Represented by


It’s not long to go until Luminous LIGHT COLOUR IMAGINATION, my next London show at Benjamin Rhodes Arts. I’m excited to be exhibiting with Emrys Williams whom I have followed and respected for many years.

We share a passion for light, colour, and imagination, so this makes the perfect title.

Emrys Williams

Emrys Williams is a painter based in Llandudno, Wales.

Of course, Benjamin is our link – he believed in us both as young artists in our twenties. As students at the Slade, we shared respect for artist and writer Sir Lawrence Gowing, Principle of the Slade School of Fine Art, 1975-1985. At the time, I was thrilled that Lawrence Gowing wrote a piece for my very first exhibition. These days, we are bound by the natural world and a fixation on the sea and colour.

My Manifesto of Painting

This new show will continue my Manifesto of Painting which I started in Plymouth and then on the Albers Foundation Residency, USA.

Most importantly, the paintings that Benjamin will be showing form part of a larger philosophical investigation of The Practice of Colour which I began whilst teaching at the Slade School of Fine Art in 1998. I proposed the question ‘Is colour a language?’ If ‘yes’, then can it be taught and expressed in a practical way?

Twenty-five years later, I’m still considering the same question with this ‘Manifesto of Painting’, now responding to the colour green. Another key point: this needed to be without words and the first part was shown at Benjamin Rhodes Arts early in 2023.

Each new colour quest is like scaling Everest, taking years. I see what happens emotionally, intellectually, and philosophically as I try to fathom the colour, making my paint from pigments from the earth. I immerse myself and respond within the limitation of the colour. And then, I let associations and conversations begin. I improvise, connect, and ask each colour ‘who are you?’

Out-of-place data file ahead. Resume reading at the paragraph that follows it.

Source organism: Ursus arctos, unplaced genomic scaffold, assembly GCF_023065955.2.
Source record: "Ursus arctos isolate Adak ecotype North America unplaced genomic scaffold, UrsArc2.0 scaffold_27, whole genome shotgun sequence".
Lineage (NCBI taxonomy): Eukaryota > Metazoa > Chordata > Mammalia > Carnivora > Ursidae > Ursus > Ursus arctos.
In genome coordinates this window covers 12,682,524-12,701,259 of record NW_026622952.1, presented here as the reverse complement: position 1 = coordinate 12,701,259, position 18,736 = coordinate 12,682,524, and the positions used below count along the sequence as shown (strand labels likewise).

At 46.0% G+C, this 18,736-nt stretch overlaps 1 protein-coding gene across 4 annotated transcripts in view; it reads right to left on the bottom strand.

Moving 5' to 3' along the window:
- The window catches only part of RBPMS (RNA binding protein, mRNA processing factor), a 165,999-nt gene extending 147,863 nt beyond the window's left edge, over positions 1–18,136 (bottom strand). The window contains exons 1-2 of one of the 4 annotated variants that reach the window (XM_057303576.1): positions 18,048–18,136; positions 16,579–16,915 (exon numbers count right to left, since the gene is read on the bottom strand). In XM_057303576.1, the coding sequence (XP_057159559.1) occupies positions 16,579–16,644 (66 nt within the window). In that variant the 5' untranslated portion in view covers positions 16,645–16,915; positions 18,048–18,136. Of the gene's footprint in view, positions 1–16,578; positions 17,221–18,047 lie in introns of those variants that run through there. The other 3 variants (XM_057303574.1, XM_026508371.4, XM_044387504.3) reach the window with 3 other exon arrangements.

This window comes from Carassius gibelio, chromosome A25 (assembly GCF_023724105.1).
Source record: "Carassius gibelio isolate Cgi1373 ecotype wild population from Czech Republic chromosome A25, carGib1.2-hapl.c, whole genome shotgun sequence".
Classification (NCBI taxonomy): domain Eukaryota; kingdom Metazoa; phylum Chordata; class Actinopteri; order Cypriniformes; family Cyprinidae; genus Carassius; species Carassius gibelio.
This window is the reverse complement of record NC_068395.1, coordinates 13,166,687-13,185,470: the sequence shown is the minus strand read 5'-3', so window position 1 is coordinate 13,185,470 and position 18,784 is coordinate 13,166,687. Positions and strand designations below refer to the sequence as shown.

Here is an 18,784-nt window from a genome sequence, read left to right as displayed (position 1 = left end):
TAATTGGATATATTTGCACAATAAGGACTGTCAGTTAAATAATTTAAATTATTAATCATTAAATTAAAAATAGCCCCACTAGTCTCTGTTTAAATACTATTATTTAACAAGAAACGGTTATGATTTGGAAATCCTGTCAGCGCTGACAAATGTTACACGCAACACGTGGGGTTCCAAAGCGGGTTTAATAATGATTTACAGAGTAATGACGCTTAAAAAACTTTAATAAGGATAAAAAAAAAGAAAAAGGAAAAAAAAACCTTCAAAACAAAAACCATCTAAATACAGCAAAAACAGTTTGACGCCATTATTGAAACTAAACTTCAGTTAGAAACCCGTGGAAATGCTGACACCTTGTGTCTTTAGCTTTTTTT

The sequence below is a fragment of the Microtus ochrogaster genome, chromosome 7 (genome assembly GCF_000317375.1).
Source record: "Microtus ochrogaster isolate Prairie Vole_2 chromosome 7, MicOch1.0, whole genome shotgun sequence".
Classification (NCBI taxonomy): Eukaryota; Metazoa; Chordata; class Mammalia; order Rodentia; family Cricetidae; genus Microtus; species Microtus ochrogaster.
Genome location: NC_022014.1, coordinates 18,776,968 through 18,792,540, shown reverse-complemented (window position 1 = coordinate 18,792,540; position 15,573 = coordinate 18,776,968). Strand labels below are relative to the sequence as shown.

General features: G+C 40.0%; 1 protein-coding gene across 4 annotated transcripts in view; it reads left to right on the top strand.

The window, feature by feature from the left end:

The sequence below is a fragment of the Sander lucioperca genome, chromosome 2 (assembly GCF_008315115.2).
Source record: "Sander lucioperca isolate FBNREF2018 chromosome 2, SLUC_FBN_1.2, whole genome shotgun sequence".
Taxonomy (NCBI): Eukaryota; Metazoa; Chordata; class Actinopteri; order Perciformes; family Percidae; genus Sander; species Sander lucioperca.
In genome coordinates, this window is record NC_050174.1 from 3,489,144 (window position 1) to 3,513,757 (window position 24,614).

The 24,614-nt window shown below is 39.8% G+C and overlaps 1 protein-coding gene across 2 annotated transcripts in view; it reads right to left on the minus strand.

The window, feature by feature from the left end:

How to approach a new colour

For me, approaching a new colour is like entering a nation. I am the explorer anticipating a new continent. I already have a sense of its personality. I then discover unthought connections and conversations. Eventually, an actual personality and voice emerges.

What does each colour mean to me?

Yellow was about thought. Orange was for listening, and Red was concerned with creativity. Then, there were the three contrasts: A Warm / Cold Contrast for touch; a Light / Dark Contrast (Paradise Lost) for hope; and finally, An Equal Saturation was about Harmony.

So, who is greenness?

Green is about the idea of language. I’m pushing into green as far as I can possibly take it.

I believe in painting

Painting is universal, ancient and contemporary, always a language outside of words. As an artist and vocational teacher, teaching is a way of life. Consequently, I consider myself very lucky to live and work here at Arts University Plymouth with the inspiration of the sea on my doorstep.

In essence, teaching and painting are like the ebb and flow of the tide. It is who I am. I follow my creator. I listen, wait, reflect, and dream. I listen to colour; I feel it and live inside of it by making this visual poetry.

Finally, three of the works in this forthcoming exhibition will be linked to Paradise Lost and herald the publication of Webb, R., Issa, I. and Duran, A. (2023), The Synergies of Drawing and Painting Paradise Lost, chapter 17 in Milton Across Borders and Media, Oxford: Oxford University Press, ISBN 978019284474.

Please do join us for the private views on Thursday 7th & Wednesday 13th December 6-8.30pm.


Richard Kenton Webb & Emrys Williams

8 Dec 2023 – 17 Feb 2024

Benjamin Rhodes Arts, Shoreditch, London, E2 7HP